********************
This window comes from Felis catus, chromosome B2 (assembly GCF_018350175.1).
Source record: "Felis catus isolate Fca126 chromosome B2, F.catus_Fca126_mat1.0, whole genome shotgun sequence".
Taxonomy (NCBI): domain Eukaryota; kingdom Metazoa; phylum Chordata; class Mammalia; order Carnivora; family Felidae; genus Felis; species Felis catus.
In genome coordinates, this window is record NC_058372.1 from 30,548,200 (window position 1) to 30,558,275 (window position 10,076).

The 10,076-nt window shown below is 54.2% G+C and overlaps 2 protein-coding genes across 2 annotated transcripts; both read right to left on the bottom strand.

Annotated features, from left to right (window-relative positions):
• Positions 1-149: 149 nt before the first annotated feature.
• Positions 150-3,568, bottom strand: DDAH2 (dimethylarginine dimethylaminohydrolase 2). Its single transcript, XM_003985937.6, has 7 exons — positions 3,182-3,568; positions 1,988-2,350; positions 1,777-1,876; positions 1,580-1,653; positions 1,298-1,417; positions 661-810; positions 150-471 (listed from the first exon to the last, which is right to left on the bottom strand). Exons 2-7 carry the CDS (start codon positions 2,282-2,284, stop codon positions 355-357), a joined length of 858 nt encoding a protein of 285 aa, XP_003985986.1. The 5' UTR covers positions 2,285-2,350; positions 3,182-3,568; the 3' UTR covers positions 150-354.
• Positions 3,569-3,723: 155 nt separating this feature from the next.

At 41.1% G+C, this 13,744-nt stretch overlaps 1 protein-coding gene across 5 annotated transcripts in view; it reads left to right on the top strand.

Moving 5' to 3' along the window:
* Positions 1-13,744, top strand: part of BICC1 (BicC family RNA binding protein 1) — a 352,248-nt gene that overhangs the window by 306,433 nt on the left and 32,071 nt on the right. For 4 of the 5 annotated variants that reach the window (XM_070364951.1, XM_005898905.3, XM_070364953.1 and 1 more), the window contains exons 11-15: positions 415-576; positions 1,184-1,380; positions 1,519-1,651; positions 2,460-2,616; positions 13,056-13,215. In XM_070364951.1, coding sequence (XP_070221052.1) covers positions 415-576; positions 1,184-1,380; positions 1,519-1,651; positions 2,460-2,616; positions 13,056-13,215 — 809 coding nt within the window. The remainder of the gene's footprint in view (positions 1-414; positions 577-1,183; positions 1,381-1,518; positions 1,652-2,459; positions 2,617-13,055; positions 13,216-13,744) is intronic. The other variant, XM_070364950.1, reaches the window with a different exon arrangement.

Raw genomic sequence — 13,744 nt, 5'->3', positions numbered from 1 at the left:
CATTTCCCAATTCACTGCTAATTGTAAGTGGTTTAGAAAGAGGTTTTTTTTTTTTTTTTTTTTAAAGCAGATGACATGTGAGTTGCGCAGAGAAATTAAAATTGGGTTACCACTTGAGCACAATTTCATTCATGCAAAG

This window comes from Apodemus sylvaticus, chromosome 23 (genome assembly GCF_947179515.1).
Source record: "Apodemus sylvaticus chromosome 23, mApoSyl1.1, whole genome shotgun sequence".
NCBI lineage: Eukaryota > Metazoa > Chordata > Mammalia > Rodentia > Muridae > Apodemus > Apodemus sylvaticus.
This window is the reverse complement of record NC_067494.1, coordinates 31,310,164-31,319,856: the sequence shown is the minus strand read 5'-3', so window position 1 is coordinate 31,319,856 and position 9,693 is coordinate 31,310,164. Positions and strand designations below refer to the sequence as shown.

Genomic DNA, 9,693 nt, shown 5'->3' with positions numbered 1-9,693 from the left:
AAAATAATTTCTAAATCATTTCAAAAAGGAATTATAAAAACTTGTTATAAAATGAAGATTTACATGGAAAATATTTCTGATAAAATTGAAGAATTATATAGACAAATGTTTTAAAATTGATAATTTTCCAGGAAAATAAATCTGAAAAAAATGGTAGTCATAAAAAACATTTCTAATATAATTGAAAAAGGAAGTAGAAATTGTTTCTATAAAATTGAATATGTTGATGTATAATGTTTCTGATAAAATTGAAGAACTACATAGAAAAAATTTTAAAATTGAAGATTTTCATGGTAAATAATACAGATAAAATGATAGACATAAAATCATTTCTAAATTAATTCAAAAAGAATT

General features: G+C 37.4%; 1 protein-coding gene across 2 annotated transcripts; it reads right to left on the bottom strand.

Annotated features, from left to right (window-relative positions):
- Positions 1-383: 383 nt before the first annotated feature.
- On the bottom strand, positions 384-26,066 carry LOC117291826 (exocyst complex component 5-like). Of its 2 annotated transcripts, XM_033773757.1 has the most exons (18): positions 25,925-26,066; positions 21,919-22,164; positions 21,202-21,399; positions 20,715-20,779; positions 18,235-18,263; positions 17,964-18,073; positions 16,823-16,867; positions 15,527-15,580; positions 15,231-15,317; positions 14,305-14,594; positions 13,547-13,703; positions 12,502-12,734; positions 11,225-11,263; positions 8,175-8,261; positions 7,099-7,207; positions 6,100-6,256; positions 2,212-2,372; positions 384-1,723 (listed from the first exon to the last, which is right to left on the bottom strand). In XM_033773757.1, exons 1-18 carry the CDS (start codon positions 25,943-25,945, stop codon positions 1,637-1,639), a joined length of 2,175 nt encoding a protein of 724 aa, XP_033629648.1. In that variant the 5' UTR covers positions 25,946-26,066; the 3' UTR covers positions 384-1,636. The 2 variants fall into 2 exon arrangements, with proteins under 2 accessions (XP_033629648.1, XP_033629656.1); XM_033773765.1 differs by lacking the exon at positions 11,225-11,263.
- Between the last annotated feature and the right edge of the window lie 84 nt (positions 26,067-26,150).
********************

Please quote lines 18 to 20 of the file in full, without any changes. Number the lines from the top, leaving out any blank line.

This window is the reverse complement of record NC_067494.1, coordinates 31,310,164-31,319,856: the sequence shown is the minus strand read 5'-3', so window position 1 is coordinate 31,319,856 and position 9,693 is coordinate 31,310,164. Positions and strand designations below refer to the sequence as shown.

Genomic DNA, 9,693 nt, shown 5'->3' with positions numbered 1-9,693 from the left:
AAAATAATTTCTAAATCATTTCAAAAAGGAATTATAAAAACTTGTTATAAAATGAAGATTTACATGGAAAATATTTCTGATAAAATTGAAGAATTATATAGACAAATGTTTTAAAATTGATAATTTTCCAGGAAAATAAATCTGAAAAAAATGGTAGTCATAAAAAACATTTCTAATATAATTGAAAAAGGAAGTAGAAATTGTTTCTATAAAATTGAATATGTTGATGTATAATGTTTCTGATAAAATTGAAGAACTACATAGAAAAAATTTTAAAATTGAAGATTTTCATGGTAAATAATACAGATAAAATGATAGACATAAAATCATTTCTAAATTAATTCAAAAAGAATT